Members of the U.S. military install multiple tiers of concertina wire along the banks of the Rio Grande near the Juarez-Lincoln Bridge at the U.S.-Mexico border in Laredo, Texas, Nov. 16, 2018. (Associated Press)
The Pentagon will send several thousand more troops to the U.S.-Mexico border as the military prepares to expand efforts to improve security in the region, defense officials said Tuesday. Reports were unclear on exactly how many troops would be deployed.
Acting Defense Secretary Patrick Shanahan told reporters at a news conference that the mission will place a heavy focus on watching for potential threats. A Department of Homeland Security request to have the Pentagon extend its mission on the southern border will include U.S. troops operating mobile surveillance cameras and installing more concertina wire.
“It’s really around this mission of monitoring, surveilling and detection,” Shanahan said of the new deployments.
Around 2,300 active-duty troops and nearly as many National Guard soldiers are deployed along the border to support Homeland Security by installing concertina wire, providing logistics and medical assistance. Citing a risk to national security, President Trump ordered the deployments in October 2018 in response to a caravan of asylum-seekers from Central America.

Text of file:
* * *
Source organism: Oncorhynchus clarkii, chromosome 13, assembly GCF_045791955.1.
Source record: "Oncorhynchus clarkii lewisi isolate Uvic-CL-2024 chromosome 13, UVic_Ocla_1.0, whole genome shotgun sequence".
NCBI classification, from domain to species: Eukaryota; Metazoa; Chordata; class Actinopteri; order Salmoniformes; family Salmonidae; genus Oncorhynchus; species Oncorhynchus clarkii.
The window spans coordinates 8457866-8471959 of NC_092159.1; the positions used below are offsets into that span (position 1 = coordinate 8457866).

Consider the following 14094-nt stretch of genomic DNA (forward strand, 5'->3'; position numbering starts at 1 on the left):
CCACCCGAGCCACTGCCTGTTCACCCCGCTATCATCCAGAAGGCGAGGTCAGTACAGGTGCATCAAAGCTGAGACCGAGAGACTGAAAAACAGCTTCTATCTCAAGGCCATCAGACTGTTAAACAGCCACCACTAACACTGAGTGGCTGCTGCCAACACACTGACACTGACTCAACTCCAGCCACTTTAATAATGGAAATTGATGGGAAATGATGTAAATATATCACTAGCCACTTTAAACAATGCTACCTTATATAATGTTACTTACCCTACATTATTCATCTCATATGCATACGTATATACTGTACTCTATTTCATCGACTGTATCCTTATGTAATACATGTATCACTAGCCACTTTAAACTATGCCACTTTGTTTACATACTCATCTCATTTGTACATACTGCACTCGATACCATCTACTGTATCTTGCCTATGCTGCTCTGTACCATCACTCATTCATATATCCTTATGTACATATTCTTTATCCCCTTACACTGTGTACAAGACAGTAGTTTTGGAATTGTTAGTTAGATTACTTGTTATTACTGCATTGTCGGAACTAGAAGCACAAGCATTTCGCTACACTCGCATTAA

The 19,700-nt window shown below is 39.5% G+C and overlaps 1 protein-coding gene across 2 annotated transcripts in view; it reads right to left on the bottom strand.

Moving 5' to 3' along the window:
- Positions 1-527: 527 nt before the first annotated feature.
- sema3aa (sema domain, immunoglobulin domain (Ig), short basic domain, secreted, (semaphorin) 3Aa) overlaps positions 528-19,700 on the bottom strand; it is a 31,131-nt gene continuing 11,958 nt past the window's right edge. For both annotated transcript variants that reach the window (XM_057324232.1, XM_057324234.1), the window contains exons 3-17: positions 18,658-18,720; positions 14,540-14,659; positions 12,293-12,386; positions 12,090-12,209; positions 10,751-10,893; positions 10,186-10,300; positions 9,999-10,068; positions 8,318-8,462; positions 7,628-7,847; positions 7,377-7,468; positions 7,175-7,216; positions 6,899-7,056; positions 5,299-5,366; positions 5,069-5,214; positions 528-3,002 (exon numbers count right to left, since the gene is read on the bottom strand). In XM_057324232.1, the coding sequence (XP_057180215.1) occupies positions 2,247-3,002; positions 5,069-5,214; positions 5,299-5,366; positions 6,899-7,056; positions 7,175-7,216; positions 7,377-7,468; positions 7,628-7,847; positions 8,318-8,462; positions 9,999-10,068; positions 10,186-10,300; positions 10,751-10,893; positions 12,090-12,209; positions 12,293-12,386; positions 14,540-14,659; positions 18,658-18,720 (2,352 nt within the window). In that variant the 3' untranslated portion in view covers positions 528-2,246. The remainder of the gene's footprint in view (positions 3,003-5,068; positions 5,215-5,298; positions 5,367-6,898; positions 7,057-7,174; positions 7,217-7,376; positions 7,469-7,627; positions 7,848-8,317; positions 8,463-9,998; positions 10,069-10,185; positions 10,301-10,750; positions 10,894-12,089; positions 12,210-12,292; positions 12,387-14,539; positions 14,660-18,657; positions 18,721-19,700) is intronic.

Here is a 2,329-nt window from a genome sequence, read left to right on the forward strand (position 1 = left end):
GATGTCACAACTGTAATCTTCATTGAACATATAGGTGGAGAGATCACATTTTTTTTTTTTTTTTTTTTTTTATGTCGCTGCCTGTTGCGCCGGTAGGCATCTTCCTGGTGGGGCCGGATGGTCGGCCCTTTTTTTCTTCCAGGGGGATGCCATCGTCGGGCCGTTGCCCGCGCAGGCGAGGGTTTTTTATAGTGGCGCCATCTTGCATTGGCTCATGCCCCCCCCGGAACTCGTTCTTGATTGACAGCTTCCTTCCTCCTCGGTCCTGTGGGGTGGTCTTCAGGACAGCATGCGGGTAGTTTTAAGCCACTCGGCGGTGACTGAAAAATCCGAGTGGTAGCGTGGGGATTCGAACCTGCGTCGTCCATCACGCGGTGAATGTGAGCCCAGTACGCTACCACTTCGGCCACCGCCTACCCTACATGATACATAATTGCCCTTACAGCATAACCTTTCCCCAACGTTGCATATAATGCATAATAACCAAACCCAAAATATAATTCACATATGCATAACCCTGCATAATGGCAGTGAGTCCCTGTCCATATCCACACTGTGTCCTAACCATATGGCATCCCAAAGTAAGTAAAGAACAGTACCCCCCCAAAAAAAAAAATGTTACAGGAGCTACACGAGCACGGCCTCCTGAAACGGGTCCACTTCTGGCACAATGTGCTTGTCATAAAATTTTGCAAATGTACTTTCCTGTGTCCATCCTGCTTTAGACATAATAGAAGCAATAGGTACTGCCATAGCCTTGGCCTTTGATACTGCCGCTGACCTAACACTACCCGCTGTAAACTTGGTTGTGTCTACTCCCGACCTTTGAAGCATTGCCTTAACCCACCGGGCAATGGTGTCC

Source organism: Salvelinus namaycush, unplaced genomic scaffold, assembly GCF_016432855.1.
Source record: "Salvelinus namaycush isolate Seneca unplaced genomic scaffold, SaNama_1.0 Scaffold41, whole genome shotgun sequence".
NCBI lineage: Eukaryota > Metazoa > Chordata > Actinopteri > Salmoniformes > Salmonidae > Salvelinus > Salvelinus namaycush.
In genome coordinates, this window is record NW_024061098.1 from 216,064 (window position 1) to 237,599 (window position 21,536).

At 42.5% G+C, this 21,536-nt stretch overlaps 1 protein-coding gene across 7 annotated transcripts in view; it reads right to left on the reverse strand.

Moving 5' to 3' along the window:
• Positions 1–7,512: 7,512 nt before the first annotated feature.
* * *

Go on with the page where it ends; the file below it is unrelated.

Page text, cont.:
Deployments of active-duty troops along the southern border have been extended twice. At one point, troop numbers peaked at 5,900, the Hill reported. The Pentagon estimates around $132 million will be spent by the end of January on the active-duty troops ordered to the border in October.
Another $103 million was spent for National Guard soldiers, according to USA Today.
Army Lt. Col. Jamie Davis, a Pentagon spokesman, said the military is still determining which units will be deployed.
“We will provide more clarity on the numbers when we have it,” he said, according to the Washington Post.
Some Democratic lawmakers on Tuesday questioned Pentagon officials on the need to continue to deploy active-duty troops to the southern border.
“While border security is always a challenge, there’s really not much evidence that right at the moment it is a crisis that would call for the – if not unprecedented, then highly unusual – step of sending active-duty troops to the border,” Rep. Adam Smith, D- Wash., said during a House Armed Services Committee hearing. “There really isn’t that much evidence of a crisis.”
John Rood, the Pentagon undersecretary for policy, said the use of active-duty and National Guard troops was justified and a “legitimate, long-standing mission” for the Pentagon, USA Today reported.